“I stood up carefully, pressing my bare feet against the floorboards. I climbed up the wooden stairs and into the room where we’d shot at the beginning of the night, then lay down on the thin, flowery sheets. I shivered uncontrollably. I was both confused as to why Jonathan had left without a word and terrified that he would come back. I listened for a sign of him as I watched the blue light of dawn peek in through the window.”
Several images — many of which Ratajkowski says were the "most revealing and vulgar" from the entire shoot — were published by Imperial Publishing in a book entitled simply Emily Ratajkowski four years later.
The actress has previously claimed she was only made aware of the project when media outlets began contacting her about it, calling the book a "violation" on Twitter in 2016. She corroborates the accusation in her essay for The Cut (although this is the first time Ratajkowski has publicly accused Leder of assault).
"I received a call from a well-known magazine asking if they could help promote my new book of photographs," she writes.
"Confused, I searched my name online. There it was: Emily Ratajkowski, the book, priced at $80. Some of the images were posted on Jonathan’s Instagram, and they were among the most revealing and vulgar Polaroids he had taken of me. I was livid and frantic."
By that time, Ratajkowski had become a household name, gracing fashion magazine covers and appearing in the blockbuster hit Gone Girl (2014) opposite Ben Affleck. In her piece for The Cut, the model accuses Leder of "waiting to whore her out" as she built her career by holding onto the unreleased photos for several years.
"It was intoxicating to see what he’d done with this part of me he’d stolen," she adds.
Ratajkowski contacted her lawyer, who sent a cease-and-desist letter to Leder and a gallery that was planning to exhibit his images of her to promote the release of the book. "The gallery responded by going to the New York Times and telling the paper that it had a signed model release from me," giving Leder the rights to publish the nude photos in ways beyond the magazine they were originally intended for, she writes.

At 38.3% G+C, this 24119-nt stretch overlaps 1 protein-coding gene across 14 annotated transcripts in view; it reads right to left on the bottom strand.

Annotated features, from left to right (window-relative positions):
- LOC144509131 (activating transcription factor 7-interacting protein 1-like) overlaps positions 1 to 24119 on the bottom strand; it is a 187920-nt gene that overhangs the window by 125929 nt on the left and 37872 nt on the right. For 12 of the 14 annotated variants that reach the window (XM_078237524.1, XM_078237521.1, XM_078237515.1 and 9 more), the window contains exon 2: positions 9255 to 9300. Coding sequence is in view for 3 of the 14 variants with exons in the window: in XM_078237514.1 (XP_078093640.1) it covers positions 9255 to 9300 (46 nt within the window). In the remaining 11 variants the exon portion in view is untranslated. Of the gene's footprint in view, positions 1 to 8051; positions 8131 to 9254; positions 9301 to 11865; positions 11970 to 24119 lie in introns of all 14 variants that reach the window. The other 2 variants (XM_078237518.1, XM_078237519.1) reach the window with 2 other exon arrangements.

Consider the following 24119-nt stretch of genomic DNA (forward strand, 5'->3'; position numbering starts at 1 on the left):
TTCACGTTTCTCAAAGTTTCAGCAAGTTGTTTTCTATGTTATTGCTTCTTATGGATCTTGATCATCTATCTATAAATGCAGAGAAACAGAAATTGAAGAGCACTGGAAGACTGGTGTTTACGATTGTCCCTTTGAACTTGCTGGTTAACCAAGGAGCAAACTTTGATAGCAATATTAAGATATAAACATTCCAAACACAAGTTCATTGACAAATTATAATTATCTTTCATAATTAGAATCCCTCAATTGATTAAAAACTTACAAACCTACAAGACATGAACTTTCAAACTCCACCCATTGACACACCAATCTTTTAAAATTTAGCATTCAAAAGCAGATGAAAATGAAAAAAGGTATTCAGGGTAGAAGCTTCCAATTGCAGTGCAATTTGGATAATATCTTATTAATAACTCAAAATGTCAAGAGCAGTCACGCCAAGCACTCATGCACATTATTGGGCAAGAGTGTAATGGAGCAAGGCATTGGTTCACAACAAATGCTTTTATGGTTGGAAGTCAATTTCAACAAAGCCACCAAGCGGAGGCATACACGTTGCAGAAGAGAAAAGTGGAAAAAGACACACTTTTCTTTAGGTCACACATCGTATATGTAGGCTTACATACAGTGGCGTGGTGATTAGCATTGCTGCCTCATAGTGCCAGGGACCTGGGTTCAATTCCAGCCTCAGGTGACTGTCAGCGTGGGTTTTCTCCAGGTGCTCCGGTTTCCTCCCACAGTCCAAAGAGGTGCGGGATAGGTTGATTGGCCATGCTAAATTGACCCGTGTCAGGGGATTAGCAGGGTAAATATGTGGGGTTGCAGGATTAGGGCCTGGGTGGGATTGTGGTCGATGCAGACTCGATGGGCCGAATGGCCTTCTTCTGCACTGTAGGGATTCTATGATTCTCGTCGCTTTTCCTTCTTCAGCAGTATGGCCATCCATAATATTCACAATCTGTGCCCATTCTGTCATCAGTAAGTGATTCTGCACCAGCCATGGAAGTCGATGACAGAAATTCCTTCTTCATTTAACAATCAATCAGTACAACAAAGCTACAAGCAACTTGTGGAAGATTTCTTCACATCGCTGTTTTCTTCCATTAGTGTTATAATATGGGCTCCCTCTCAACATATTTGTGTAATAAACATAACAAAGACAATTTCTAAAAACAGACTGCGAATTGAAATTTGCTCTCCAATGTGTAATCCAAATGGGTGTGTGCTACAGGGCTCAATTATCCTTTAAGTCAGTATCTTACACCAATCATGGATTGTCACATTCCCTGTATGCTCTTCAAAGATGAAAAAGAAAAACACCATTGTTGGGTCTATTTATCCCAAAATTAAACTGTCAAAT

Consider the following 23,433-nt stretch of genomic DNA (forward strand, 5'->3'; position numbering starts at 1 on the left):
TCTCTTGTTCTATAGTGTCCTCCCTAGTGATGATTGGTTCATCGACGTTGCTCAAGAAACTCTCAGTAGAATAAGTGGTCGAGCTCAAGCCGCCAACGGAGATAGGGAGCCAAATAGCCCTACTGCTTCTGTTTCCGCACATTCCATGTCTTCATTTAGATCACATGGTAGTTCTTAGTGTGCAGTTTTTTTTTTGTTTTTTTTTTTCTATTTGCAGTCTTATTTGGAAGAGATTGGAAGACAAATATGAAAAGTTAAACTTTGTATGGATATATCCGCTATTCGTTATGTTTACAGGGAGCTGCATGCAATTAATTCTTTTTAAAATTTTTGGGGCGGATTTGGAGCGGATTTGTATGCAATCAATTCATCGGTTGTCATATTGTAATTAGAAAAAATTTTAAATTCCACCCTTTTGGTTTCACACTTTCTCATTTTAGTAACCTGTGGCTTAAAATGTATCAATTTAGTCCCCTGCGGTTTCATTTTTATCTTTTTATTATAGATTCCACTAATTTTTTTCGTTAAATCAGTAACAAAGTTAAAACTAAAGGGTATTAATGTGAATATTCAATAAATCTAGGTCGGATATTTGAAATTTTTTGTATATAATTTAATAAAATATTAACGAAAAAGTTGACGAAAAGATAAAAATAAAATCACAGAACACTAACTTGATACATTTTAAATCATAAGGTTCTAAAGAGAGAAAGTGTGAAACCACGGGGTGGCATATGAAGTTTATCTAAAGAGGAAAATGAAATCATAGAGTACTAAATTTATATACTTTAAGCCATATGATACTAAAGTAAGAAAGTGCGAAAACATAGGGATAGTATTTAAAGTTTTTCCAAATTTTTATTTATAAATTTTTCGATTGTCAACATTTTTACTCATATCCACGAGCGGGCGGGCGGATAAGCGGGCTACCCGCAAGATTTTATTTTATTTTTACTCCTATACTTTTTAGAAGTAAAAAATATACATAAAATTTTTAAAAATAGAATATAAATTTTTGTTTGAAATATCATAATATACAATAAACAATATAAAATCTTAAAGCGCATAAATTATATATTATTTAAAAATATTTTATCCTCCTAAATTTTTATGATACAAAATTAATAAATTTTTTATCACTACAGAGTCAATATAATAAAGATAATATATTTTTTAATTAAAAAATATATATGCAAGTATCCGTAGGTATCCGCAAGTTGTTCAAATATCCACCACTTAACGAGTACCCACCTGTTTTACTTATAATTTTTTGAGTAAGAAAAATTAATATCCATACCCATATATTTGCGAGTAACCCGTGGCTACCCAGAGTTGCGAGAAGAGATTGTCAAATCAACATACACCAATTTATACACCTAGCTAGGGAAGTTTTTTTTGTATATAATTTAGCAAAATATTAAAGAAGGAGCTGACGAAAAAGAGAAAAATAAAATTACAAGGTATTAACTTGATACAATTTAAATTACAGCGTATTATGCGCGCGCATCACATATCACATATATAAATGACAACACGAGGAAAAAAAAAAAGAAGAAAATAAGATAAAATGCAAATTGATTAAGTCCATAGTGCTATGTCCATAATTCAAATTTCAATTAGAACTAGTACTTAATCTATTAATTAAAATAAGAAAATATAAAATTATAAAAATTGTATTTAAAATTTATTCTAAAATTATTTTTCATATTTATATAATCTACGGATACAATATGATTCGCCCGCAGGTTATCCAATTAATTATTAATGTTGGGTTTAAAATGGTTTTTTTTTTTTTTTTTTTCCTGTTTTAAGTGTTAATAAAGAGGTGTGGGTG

The actress maintains that she never signed a thing, and shares that she and her lawyer at the time believed the signature "must have been forged." The New York Times reported at the time that Leder provided a model release, apparently signed by Ratajkowski's then-agent, permitting use of the photos in “a future book of Polaroids.”
She continues, "I felt my frustration grow. I knew I had never signed anything; I had never agreed to anything. No one had asked me."
After weighing her options, Ratajkowski says she determined that pursuing legal action against Leder would be too costly and "fruitless" since the pictures were already widely available online. Leder has since released more books filled with images of Ratajkowski, which she also alleges were published without her permission.
"I had a desire to disappear, to fade away," she remembers. "My insides ached. I developed a new habit of sleeping during the day."
Throughout the essay, Ratajkowski uses the painful experience and others — including her inclusion in Richard Prince’s “Instagram Paintings" series and the time she was sued for $150,000 for posting a paparazzi photo of herself on Instagram — to explore what it means for a model to "own their own image."
"Eventually, Jonathan will run out of 'unseen' crusty Polaroids, but I will remain as the real Emily; the Emily who owns the high-art Emily, and the one who wrote this essay, too. She will continue to carve out control where she can find it," she concludes.
If you or someone you know has been sexually assaulted, please contact the National Sexual Assault Hotline at 1-800-656-HOPE (4673) or go to online.rainn.org.